Norridge celebrates Memorial Day
05/27/2012 Norridge Memorial wreaths are placed at the Veteran's Memorial during the Norridge Veterans Memorial Day ceremony in Norridge on Sunday, May 27, 2012. | michael jarecki ~ for Sun-Times Media
Updated: July 3, 2012 12:18PM
When their armed services songs played, former military men and women stood up. They waved to the crowd. They raised their hands in salute. And for them, the audience cheered.
In addition to remembering and paying tribute the countless lives lost at war throughout American history, the 19th annual Norridge Veterans Memorial Day program on Sunday also gave special acknowledgment to those who safely returned home. Held at Norridge Veterans Memorial, adjacent to Village Hall, 4000 N. Olcott Ave., the ceremony was emceed by U.S. Army veteran and Village Trustee Dominic Sulimowski, who welcomed the throng of uniformed personnel, including special guests Rear Admiral Tilghman Payne, Commander, Navy Region Midwest and Lt. Col. David Owen, inspector-instructor, 2nd Battalion, 24th Marine Regiment.
The hour-long ceremony, the village’s largest of the year, served as a reminder that no sacrifice goes unrecognized, especially by those who died fighting for what they believed in.
“We’re gathered here today to remember and to honor sacrifice. We’re here to remember that freedom isn’t free,” said Owen, who hails from Gary, Ind. “We’re here to remember the men and women who stepped forward and said ‘send me.’ ”
Owen asked onlookers to continue sharing the story of service to community and country.
“Go tell Americans that you’re grateful for the sacrifice of their sons, daughters, husbands and wives in support of this great country,” he said. “Let’s tell the story, tell it proudly, and continue to serve.”
The ceremony included a parade of 50 U.S. state flags by current U.S. Navy recruits form the Great Lakes Training Command, the raising of the American and POW/MIA flags to full-mast, and prayer led by Rev. Ray Hinch.
A solemn highlight of the program, a ceremonial laying of wreaths at the granite obelisk and memorial wall, represented an outpouring of thanks from a dozen local organizations and families.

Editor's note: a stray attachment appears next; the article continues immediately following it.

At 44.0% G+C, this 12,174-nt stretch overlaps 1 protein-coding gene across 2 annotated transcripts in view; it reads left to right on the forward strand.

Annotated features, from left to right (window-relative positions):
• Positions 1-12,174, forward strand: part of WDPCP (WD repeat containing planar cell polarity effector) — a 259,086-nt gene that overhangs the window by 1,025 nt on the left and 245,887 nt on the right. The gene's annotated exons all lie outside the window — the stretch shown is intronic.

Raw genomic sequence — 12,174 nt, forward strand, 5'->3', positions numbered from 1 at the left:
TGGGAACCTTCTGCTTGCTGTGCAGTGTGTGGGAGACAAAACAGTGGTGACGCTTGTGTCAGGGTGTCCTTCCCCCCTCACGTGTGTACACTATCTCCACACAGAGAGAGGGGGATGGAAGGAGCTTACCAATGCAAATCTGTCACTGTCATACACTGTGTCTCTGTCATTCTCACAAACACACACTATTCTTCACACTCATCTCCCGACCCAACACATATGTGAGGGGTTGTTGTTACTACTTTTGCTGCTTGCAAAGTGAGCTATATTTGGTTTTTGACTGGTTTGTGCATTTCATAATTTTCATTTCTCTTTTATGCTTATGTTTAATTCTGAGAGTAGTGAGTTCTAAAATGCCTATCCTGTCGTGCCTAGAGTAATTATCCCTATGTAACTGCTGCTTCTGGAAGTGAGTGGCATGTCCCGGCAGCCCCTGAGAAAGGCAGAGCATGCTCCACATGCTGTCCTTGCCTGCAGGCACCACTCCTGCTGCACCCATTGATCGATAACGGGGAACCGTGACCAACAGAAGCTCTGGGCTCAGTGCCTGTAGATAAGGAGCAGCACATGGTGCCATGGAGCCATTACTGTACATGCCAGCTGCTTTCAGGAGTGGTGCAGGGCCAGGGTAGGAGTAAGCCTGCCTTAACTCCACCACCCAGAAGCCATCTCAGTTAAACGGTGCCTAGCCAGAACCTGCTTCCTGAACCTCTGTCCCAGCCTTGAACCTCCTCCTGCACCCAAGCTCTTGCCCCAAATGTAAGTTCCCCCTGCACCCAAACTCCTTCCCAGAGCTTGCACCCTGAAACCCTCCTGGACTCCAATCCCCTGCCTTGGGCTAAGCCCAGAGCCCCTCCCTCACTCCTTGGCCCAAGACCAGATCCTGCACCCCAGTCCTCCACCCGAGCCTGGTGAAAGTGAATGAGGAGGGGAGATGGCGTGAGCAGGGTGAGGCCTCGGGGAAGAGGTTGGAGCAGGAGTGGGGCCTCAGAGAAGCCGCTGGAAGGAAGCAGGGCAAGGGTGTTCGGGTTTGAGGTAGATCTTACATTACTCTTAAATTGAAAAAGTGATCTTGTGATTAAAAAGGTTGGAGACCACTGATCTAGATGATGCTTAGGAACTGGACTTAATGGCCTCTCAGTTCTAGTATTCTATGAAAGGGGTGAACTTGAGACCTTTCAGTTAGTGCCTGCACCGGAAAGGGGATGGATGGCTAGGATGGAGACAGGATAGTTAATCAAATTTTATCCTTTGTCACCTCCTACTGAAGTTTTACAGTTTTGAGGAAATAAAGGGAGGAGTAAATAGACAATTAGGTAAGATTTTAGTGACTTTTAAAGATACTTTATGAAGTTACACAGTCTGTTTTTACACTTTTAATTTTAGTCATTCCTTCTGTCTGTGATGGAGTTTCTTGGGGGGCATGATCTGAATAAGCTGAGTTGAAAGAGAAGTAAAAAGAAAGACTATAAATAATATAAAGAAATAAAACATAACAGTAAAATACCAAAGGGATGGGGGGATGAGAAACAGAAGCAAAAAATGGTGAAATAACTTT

Among those showing allegiance at the wall was Janet Skotzko, whose handmade navy blue sunhat with a red bandanna bow served a dual purpose the hot Sunday afternoon.
Like she has done for the past several years, the Chicago resident attended the 19th annual Norridge Veterans Memorial Day Program flanked by military men of Edison Park American Legion Post 541: her husband, Jerry Skotzko, who did time with the Army in the Korean War; Bill Gessl, of Chicago, was in Korea with the Air Force; and John Jaros, of Edison Park, who served with the Navy during World War II.
The men represented their local legion by a laying a wreath in honor of their fallen comrades.
“I remember some of the guys who didn’t come back,” Jaros said. “I was very fortunate.”
Norridge resident Karen Bucaro got choked up after the event thinking about her uncle, Frank Jefferson, a World War II solider who died in Anzio, a prewar Italian resort town located 40 miles from Rome.
“We’re honoring his memory plus all of the family members who served,” she said.
Bucaro and her husband, Frank, an Army veteran, annually attend the village’s Memorial Day service. This year they were accompanied Karen’s sister, Patti Pallohusky, and her husband, Chester, who drove in from Texas.
All are intimately tied to the military. Karen and Patti’s father George Lehrmann and uncles Nick and Serafin Di Giglio served during World War II. So, too, did Chester Pallohusky’s father.
“We’re here because of them,” Karen Bucaro said of the event, adding: “It’s beautiful, it’s memorable, it’s heartwarming.”